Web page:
Justice For All Is The Goal, Not The Reality

Even a cursory investigation into arrest and conviction rates and criminal sentences should be enough to demonstrate the need for criminal justice reform. Statues depicting Lady Justice, blindfolded and holding a scale, call to mind the importance of an impartial and fair process for determining guilt or innocence. That ideal does not reflect the truth experienced by so many after an arrest. A recent report from the Movement Advancement Project and the Center for American Progress demonstrates how the criminal justice system does not conform to its lofty standards when it comes to dealing with members of the LGBT community.

In some cases, laws have been written to specifically target LGBT individuals. Sodomy laws are the most obvious example of this. As with many cases involving sex crime, prosecutions for sodomy carried a vicious stigma. An accused person was often guilty in the minds of many regardless of the evidence presented. Sodomy laws were, in many cases, a direct attack on members of the LGBT community.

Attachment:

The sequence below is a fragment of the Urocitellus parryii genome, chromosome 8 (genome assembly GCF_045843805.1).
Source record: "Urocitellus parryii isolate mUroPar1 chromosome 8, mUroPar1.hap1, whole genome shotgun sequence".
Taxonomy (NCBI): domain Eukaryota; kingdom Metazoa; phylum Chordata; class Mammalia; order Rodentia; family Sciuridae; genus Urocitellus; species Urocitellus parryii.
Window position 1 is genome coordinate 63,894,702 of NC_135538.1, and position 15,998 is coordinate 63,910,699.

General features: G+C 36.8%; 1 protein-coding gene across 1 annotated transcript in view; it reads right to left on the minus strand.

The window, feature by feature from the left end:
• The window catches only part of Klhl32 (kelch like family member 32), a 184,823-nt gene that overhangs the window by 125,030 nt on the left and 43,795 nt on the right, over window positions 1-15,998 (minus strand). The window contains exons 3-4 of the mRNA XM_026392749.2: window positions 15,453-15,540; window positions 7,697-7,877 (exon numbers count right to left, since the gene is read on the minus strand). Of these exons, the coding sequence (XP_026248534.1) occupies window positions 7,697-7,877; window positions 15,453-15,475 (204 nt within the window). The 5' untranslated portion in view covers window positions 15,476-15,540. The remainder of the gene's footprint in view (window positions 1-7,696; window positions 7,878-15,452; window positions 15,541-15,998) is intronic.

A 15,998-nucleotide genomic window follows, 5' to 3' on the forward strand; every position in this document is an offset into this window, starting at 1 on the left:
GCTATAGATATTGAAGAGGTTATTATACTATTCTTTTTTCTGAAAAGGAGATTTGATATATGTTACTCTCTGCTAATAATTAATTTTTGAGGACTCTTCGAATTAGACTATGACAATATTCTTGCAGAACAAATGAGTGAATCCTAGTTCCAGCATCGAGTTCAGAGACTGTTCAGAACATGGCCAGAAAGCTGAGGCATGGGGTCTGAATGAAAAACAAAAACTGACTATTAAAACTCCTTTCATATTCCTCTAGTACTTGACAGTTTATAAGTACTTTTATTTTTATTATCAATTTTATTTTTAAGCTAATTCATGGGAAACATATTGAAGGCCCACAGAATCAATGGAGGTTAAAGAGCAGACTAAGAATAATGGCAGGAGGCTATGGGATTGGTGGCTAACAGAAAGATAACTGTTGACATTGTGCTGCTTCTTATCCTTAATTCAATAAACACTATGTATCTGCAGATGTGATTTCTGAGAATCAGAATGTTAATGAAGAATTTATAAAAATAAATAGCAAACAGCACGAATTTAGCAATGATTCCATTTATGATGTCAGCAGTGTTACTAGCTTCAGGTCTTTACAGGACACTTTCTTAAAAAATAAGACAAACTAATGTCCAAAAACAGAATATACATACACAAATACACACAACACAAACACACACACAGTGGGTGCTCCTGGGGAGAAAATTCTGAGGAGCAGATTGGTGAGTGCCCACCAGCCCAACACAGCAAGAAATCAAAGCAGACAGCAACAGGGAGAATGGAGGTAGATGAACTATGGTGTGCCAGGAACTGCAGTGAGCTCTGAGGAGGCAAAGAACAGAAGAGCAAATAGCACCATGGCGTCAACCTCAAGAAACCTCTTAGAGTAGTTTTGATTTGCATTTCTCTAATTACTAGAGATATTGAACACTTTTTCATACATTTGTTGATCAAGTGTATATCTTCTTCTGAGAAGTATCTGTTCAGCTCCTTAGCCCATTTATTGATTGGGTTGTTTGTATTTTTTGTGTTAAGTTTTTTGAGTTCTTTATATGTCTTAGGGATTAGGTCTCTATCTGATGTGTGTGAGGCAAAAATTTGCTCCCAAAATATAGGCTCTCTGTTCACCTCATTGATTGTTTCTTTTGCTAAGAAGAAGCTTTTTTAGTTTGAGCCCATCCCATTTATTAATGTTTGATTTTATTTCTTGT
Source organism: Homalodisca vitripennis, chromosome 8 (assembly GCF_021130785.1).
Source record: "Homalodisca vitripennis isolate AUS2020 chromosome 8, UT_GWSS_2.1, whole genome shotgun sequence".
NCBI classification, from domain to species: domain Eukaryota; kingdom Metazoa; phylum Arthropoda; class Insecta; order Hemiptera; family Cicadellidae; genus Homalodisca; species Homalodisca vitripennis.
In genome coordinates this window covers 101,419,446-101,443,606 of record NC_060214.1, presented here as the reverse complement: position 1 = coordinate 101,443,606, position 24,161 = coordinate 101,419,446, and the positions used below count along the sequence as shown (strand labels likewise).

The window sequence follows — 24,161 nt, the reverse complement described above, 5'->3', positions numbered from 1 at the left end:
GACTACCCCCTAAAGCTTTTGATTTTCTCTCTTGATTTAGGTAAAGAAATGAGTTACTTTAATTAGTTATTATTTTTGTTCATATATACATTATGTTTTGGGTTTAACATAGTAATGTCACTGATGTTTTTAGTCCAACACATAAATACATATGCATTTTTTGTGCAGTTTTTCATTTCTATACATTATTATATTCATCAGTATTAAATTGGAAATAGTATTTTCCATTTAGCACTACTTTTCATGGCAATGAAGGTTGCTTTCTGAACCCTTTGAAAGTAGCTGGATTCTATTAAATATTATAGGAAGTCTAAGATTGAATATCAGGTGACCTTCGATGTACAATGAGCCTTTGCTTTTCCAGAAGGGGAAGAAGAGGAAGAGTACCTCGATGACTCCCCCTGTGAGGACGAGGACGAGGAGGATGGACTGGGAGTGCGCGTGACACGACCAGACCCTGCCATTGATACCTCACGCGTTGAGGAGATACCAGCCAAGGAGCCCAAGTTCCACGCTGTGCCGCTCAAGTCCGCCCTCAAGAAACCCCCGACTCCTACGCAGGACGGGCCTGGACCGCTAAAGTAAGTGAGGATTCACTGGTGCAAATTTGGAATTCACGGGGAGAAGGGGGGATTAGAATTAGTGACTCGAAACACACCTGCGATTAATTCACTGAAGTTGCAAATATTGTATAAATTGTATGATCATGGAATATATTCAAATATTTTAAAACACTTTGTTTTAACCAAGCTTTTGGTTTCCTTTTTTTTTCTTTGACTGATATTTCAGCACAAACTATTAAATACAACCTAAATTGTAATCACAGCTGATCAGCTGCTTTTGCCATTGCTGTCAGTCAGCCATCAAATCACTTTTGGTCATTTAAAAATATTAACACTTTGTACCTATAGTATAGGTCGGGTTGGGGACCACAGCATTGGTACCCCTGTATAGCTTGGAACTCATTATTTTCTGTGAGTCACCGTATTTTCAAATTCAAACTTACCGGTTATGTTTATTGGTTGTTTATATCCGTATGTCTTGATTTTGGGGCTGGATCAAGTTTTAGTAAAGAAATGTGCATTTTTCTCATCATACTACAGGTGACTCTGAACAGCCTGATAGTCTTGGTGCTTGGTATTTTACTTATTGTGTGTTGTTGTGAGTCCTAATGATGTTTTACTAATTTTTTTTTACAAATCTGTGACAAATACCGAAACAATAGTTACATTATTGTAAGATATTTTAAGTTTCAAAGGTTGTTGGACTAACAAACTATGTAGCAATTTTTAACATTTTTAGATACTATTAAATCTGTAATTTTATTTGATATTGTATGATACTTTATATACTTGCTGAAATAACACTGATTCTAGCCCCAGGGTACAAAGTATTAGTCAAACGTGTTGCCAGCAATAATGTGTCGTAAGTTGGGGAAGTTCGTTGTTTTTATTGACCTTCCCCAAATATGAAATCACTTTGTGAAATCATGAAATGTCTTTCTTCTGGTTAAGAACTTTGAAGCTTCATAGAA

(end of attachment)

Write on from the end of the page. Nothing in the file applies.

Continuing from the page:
Problems that often contribute to criminal prosecution are also more prevalent LGBT people due to the discrimination and harassment they face in our society. Poverty levels among LGBT people, particularly transgender individuals, are much higher than in the population as a whole. When you struggle to find stable employment and housing because you are discriminated against, it increases the chances that you will eventually run afoul of law enforcement officials.

Criminal justice reform should not be limited to one group or another. Anyone caught up in the system can attest to the deficiencies that threaten our rights. That said, reformers need to take a close look at the experiences of LGBT members in crafting a new model that will serve the interests of all members of our society.

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